Essay on Bollywood: Differences in Indian Culture

Published: 2021-07-08 04:03:02
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Sewanee University of the South
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When it comes to cultures, the world is full of diverse cultures and practices that differ from one community to another. There are a lot of factors that influence culture and vary from lifestyle, place of origin, beliefs, and preferences. Culture can be defined as the cumulative deposit of experiences, beliefs, values, knowledge, religion, roles, concepts, and value that are acquired and held dear by a particular group of people and well-pressed from generation to generation. Culture refers to the overall knowledge system that is shared a large group of individuals with a common origin. Personally, I would define culture as purposeful communication that does not assume a verbal form. Culture is communication that brings a sense of belonging and is socially transmitted within related people. Culture is a lifestyle and incorporates cultivated behavior done over and over and over until it becomes significant, symbolic and accepted into the way of life of the associated people. Culture is constituted of several components; some more important than other but they all have a symbolic role in the lifestyle of the community. Some common components of culture include beliefs, values, religion, roles, and meanings. The central part of the culture is beliefs. The Indian culture is slightly different and distinguished. The Indians present themselves as very cultural people, and very few are willing to leave their cultures behind. From their foods, language, dressing style, and religion, the Indians have a way around their traditions. This paper is going to specifically focus on the Indians dressing style.

Indians pride themselves in being very moral and respectable community. The first cultural trait I would love to explore is Style of Dress. The dressing style of a person can tell you so much about him/her (Milbank). They say that the first expression of a person matters a lot. That is the reason why people will often try to look their best when meeting someone for the first time; be it a job interview, a date, your first day in a new school or a new job, or even while attending social functions. The way you present yourself says so much about you. People have become so aware of this that some are using it as a way of covering their real personalities. The primary reason why this is possible is that it is usually the first thing you see when you meet a new person. The other attributes of the person such as character, communication, beliefs, and intelligence of a person are things you come to learn with time. However, at first appearance, the thing that you can see is the outward expression (Bensimon).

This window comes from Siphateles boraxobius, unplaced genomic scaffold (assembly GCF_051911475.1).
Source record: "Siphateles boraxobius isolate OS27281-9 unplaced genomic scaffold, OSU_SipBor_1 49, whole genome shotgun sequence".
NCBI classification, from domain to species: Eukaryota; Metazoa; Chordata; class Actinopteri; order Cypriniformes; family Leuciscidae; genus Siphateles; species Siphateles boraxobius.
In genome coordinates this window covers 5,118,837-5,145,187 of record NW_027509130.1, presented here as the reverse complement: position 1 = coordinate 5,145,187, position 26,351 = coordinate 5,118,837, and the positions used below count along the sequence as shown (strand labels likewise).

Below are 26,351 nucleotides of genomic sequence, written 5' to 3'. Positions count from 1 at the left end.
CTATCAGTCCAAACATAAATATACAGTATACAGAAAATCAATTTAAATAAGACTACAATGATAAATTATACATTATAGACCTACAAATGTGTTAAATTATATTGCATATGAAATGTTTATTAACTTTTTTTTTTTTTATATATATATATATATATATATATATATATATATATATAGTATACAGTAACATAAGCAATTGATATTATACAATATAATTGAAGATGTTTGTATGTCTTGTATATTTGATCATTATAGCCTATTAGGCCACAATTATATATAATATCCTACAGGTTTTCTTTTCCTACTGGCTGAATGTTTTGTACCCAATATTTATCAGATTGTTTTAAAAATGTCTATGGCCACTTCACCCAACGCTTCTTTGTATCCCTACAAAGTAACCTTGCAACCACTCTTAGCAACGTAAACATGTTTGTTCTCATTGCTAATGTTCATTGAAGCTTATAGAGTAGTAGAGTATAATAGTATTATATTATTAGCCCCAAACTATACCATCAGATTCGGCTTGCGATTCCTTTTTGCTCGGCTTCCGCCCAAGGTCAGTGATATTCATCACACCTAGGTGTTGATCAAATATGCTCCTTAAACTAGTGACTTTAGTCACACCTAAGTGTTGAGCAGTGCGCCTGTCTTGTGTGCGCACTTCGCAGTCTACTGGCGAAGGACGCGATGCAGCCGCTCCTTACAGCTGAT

When it comes to dressing, Indians, both ladies and gentlemen alike dress decently. Their attires do not come off as too exposing as it is against their beliefs. Unlike Americans who go overboard and try all sorts of fashions and dressing styles, Indians have a sense of privacy and morals in their clothing. Indians have adamant beliefs about exposing their bodies. They believe that the correct form of the outfit is one that covers the entire body and is properly fitting. Anything other than that is considered slutty, disrespectful of even seductive. Indian culture is rigorous on the modes of dressing especially the female gender. Ladies should not wear clothes that portray their features or ones that are too revealing. In the American culture, however, this is the exact opposite. People are at will to wear clothes that they deem fit and according to their personal preferences and taste. According to Americans, they do not associate their dressing style with disrespect or seduction but rather a personal expression of individuality (Mattingly)

Works Cited

BIBLIOGRAPHY Bensimon, K. K. (2004). American style. New York : Assouline.

Mattingly, C. (2002). Appropriate dress: women's rhetorical style in nieteenth-century America. Illinois: Illinois University Press.

Milbank, C. R. (1989). New York fashion: the evolutionof American style. New York : Abrams.

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